We present a novel approach for the simulation of the impacts of finfish aquaculture on sedimentary redox dynamics, based on the coupling of a fish farm waste deposition model (DEPOMOD) and a knowledge-based reactive transport model (RTM) of early diagenesis. The integrated model was applied to a salmon fish farm located in a Scottish fjordic sealoch. The major diagenetic processes of the reaction network were first identified on the basis of literature information and historic data, Next, the organic carbon (OC) flux at a pristine site near the farm was estimated by fitting the vertical profiles of pore water and solid-state chemical species measured in the field, DEPOMOD was then used to predict the fluxes of OC due to the release of uneaten feed and faeces at various distances away from the farm. These fluxes were added to the background 'natural' fluxes and used as forcing functions for the RTM. Comparison of the simulated transient profiles with data collected at an impacted site revealed that the RTM model satisfactorily predicted the transient dynamics of the system. We discuss the use of the model for cost-effective environmental impact assessments, site selection and the optimization of husbandry practices.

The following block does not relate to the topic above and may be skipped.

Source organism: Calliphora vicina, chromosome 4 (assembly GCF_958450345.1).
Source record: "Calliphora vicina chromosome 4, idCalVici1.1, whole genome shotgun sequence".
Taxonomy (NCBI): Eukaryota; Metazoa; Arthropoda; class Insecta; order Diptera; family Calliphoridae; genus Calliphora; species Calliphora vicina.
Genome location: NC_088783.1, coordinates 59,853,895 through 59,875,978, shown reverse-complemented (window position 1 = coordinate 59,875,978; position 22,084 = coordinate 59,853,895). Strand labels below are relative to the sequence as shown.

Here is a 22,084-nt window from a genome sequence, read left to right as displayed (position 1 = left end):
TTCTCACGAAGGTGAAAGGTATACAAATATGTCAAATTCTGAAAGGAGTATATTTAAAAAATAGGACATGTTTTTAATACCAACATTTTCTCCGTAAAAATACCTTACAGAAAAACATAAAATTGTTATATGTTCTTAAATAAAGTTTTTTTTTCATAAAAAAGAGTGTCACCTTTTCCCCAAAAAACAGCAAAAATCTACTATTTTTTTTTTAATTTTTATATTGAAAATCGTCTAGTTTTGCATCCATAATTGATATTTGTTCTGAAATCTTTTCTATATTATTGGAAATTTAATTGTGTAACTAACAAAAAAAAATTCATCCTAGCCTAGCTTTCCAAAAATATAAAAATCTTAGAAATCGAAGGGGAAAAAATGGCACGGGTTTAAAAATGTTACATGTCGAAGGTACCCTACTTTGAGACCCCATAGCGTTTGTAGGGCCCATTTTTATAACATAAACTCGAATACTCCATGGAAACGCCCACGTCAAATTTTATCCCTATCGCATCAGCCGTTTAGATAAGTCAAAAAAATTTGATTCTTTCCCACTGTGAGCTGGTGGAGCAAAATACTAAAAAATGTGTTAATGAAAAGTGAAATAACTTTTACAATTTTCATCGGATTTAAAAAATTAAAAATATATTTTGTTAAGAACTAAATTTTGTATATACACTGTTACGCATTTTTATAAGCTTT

- ATLANTIC SALMON
- Marine & Freshwater Biology
- SUBSURFACE ENVIRONMENTS
- SURFACE SEDIMENTS
Brigolin, D., Pastres, R., Nickell, T., Cromey, C. J., Aguilera, D. R., & Regnier, P. (2009). Modelling the impact of aquaculture on early diagenetic processes in sea loch sediments. MAR ECOL-PROG SER, (8), 63-80. https://doi.org/10.3354/meps08072